When matter changes from one state to another, thermal energy is absorbed or released. When matter is heated, it absorbs thermal energy. Matter releases thermal energy as it cools. Substances need to be heated or cooled to a certain temperature to change state. The temperatures at which a substance changes from one state to another do not depend on the amount of the substance. The melting point is the temperature at which a solid changes into a liquid. The boiling point is the temperature at which a liquid changes into a gas. The melting and boiling points of water are the same whether there are two or twenty liters of water.
The change from the solid state to the liquid state is called melting. A substance must absorb thermal energy to melt. The particles in a solid vibrate more vigorously as the thermal energy and the temperature of the solid increase. At the melting point, the particles vibrate so intensely that the attractive forces between them are overcome, and the particles begin to move past one another. The temperature of the substance stays constant while the solid changes to a liquid. A substance has a characteristic melting point that can help identify it. For example, the melting point of water is 0°c , whereas the melting point of table salt is 801 °c.
The change of state from a liquid to a solid is called freezing. Freezing is the reverse of melting, so the freezing point of a substance is the same as its melting point. However, to change a liquid into a solid, the liquid must be cooled. As a liquid is cooled, it loses thermal energy, and its particles slow down and come closer together. At the freezing point, the attraction between the particles overcomes their motion. The temperature stops decreasing as the liquid becomes a solid.
The change of state from a liquid to a gas is called vaporization. A substance needs to absorb thermal energy to change from a liquid to a gas. There are two ways vaporization occurs: boiling and evaporation.
Vaporization that occurs throughout a liquid is called boiling. When a liquid boils, gas bubbles form within the liquid and rise to the surface. A liquid boils only when its temperature reaches its boiling point. At that temperature, the particles have enough energy to overcome the attractive forces between them. The particles are free to spread apart, and the liquid changes into a gas. Like the melting point, the boiling point can be used to identify a substance. The boiling point of water is 100° C at sea level.
A puddle formed during a rainstorm disappears as sunlight shines on it because of evaporation. Evaporation is vaporization that occurs only at the surface of a liquid and at temperatures below the boiling point of a substance. The water molecules on the surface of the puddle absorb energy from the Sun. Once they have absorbed enough energy, the particles spread apart, and the liquid water changes into water vapor. The water molecules become dissolved in the air.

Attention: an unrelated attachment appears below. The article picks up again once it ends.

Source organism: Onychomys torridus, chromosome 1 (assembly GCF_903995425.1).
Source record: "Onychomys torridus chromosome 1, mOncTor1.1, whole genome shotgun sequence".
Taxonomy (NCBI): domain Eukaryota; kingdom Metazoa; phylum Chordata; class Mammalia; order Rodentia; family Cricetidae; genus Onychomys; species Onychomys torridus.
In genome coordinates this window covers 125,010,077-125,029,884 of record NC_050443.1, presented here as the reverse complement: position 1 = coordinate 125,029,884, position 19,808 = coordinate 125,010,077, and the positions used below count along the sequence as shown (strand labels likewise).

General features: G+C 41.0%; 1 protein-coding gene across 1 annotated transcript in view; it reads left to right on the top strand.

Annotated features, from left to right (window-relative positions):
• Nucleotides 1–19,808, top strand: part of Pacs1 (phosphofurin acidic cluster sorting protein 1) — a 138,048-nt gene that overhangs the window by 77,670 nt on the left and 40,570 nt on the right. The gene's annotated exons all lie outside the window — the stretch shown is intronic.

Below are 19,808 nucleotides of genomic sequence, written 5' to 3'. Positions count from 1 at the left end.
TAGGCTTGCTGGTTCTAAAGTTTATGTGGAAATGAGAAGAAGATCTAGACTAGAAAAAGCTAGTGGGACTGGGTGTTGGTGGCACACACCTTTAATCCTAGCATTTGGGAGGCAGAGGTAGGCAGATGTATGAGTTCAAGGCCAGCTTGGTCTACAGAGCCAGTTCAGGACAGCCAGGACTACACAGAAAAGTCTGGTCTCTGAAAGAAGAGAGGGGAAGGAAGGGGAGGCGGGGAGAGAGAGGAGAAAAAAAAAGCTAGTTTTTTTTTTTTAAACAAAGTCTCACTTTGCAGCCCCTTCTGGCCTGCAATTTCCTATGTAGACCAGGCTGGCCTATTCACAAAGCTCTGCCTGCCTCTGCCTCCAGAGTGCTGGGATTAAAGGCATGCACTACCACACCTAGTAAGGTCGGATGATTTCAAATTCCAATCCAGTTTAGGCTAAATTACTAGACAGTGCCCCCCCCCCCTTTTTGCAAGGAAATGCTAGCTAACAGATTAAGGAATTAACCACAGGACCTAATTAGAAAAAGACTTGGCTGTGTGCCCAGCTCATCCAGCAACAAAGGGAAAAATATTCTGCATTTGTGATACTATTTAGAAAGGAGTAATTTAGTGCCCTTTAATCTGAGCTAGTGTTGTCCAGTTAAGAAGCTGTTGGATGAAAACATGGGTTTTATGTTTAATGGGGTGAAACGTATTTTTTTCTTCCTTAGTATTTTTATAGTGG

Droplets of water form on glass when water vapor cools and condenses. The change of state from a gas to a liquid is called condensation. Condensation is the reverse of boiling and occurs when a gas cools. As a gas releases thermal energy, its particles slow down, and its temperature drops. When the particles slow down enough for the forces of attraction to pull them together, the gas changes into a liquid
Under certain conditions, matter can change from a solid directly to a gas. The change of state in which a solid changes directly to a gas is called sublimation. During sublimation, the particles of a solid absorb enough energy so that they change from being held very close together to being very far apart. You may have seen fog for special effects made by the sublimation of dry ice, which is solid carbon dioxide.
Think about Science
Directions: Answer the following questions.
- Which is a change of state from a gas to a liquid? A. boiling B. condensation C. freezing D. sublimation
- During which change do the particles in a substance gain enough energy to begin moving past one another? A. boiling B. evaporation C. freezing D. melting
You can use the periodic table to predict the physical and chemical properties of elements. Knowing whether an element is a nonmetal, metal, or metalloid can help you predict several general physical properties. Knowing the group of an element can help you predict its chemical properties.
Physical Properties and the Periodic Table
Metals, most of which are found on the left and middle of the periodic table, share some general physical properties. Metals tend to be shiny solids with high melting points. Only one metal, mercury, is a liquid at room temperature. Many metals are a silvery gray color, although there are some exceptions, including copper and gold. Metals are also good conductors of heat and electricity and tend to be able to be made into wires or hammered into different shapes without breaking. The density and hardness of metals varies, with the transition metals tending to be denser and harder than the alkali and alkaline earth metals. Some metals are magnetic, including cobalt iron, neodymium, and nickel.